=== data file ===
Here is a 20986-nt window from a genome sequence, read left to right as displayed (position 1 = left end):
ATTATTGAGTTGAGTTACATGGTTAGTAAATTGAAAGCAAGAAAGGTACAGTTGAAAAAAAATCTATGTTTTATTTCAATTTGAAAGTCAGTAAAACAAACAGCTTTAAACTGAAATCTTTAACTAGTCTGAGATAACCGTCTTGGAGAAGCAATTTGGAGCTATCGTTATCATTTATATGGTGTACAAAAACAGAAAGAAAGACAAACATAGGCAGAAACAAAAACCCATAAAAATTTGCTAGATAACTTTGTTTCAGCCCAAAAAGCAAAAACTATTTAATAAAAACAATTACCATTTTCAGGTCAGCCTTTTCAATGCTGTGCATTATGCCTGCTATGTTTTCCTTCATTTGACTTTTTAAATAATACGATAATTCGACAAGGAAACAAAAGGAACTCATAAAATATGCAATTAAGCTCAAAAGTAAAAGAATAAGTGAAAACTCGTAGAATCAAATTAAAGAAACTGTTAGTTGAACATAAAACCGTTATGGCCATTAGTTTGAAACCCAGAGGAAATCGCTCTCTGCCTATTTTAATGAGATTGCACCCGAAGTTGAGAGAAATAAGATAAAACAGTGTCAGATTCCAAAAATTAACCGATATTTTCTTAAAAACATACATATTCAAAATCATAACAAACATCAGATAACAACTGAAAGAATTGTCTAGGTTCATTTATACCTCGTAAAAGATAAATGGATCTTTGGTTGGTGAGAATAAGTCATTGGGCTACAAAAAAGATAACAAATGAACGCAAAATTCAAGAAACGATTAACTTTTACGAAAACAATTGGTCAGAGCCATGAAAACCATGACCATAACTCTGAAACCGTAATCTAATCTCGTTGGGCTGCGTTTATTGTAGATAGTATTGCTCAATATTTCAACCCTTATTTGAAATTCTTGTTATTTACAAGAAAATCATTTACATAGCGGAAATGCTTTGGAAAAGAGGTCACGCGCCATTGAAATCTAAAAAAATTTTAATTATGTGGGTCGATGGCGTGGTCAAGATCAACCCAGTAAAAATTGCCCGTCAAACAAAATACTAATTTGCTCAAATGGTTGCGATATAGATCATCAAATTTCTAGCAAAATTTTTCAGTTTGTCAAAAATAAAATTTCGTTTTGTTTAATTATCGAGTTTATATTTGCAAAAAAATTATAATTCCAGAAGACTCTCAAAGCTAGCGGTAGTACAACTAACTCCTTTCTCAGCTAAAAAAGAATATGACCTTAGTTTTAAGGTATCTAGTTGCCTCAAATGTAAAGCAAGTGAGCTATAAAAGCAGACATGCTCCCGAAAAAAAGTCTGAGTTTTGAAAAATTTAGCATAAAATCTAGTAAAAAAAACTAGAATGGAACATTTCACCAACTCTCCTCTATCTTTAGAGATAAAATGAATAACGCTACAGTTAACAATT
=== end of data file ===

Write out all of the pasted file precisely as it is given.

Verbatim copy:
Here is a 20986-nt window from a genome sequence, read left to right as displayed (position 1 = left end):
ATTATTGAGTTGAGTTACATGGTTAGTAAATTGAAAGCAAGAAAGGTACAGTTGAAAAAAAATCTATGTTTTATTTCAATTTGAAAGTCAGTAAAACAAACAGCTTTAAACTGAAATCTTTAACTAGTCTGAGATAACCGTCTTGGAGAAGCAATTTGGAGCTATCGTTATCATTTATATGGTGTACAAAAACAGAAAGAAAGACAAACATAGGCAGAAACAAAAACCCATAAAAATTTGCTAGATAACTTTGTTTCAGCCCAAAAAGCAAAAACTATTTAATAAAAACAATTACCATTTTCAGGTCAGCCTTTTCAATGCTGTGCATTATGCCTGCTATGTTTTCCTTCATTTGACTTTTTAAATAATACGATAATTCGACAAGGAAACAAAAGGAACTCATAAAATATGCAATTAAGCTCAAAAGTAAAAGAATAAGTGAAAACTCGTAGAATCAAATTAAAGAAACTGTTAGTTGAACATAAAACCGTTATGGCCATTAGTTTGAAACCCAGAGGAAATCGCTCTCTGCCTATTTTAATGAGATTGCACCCGAAGTTGAGAGAAATAAGATAAAACAGTGTCAGATTCCAAAAATTAACCGATATTTTCTTAAAAACATACATATTCAAAATCATAACAAACATCAGATAACAACTGAAAGAATTGTCTAGGTTCATTTATACCTCGTAAAAGATAAATGGATCTTTGGTTGGTGAGAATAAGTCATTGGGCTACAAAAAAGATAACAAATGAACGCAAAATTCAAGAAACGATTAACTTTTACGAAAACAATTGGTCAGAGCCATGAAAACCATGACCATAACTCTGAAACCGTAATCTAATCTCGTTGGGCTGCGTTTATTGTAGATAGTATTGCTCAATATTTCAACCCTTATTTGAAATTCTTGTTATTTACAAGAAAATCATTTACATAGCGGAAATGCTTTGGAAAAGAGGTCACGCGCCATTGAAATCTAAAAAAATTTTAATTATGTGGGTCGATGGCGTGGTCAAGATCAACCCAGTAAAAATTGCCCGTCAAACAAAATACTAATTTGCTCAAATGGTTGCGATATAGATCATCAAATTTCTAGCAAAATTTTTCAGTTTGTCAAAAATAAAATTTCGTTTTGTTTAATTATCGAGTTTATATTTGCAAAAAAATTATAATTCCAGAAGACTCTCAAAGCTAGCGGTAGTACAACTAACTCCTTTCTCAGCTAAAAAAGAATATGACCTTAGTTTTAAGGTATCTAGTTGCCTCAAATGTAAAGCAAGTGAGCTATAAAAGCAGACATGCTCCCGAAAAAAAGTCTGAGTTTTGAAAAATTTAGCATAAAATCTAGTAAAAAAAACTAGAATGGAACATTTCACCAACTCTCCTCTATCTTTAGAGATAAAATGAATAACGCTACAGTTAACAATT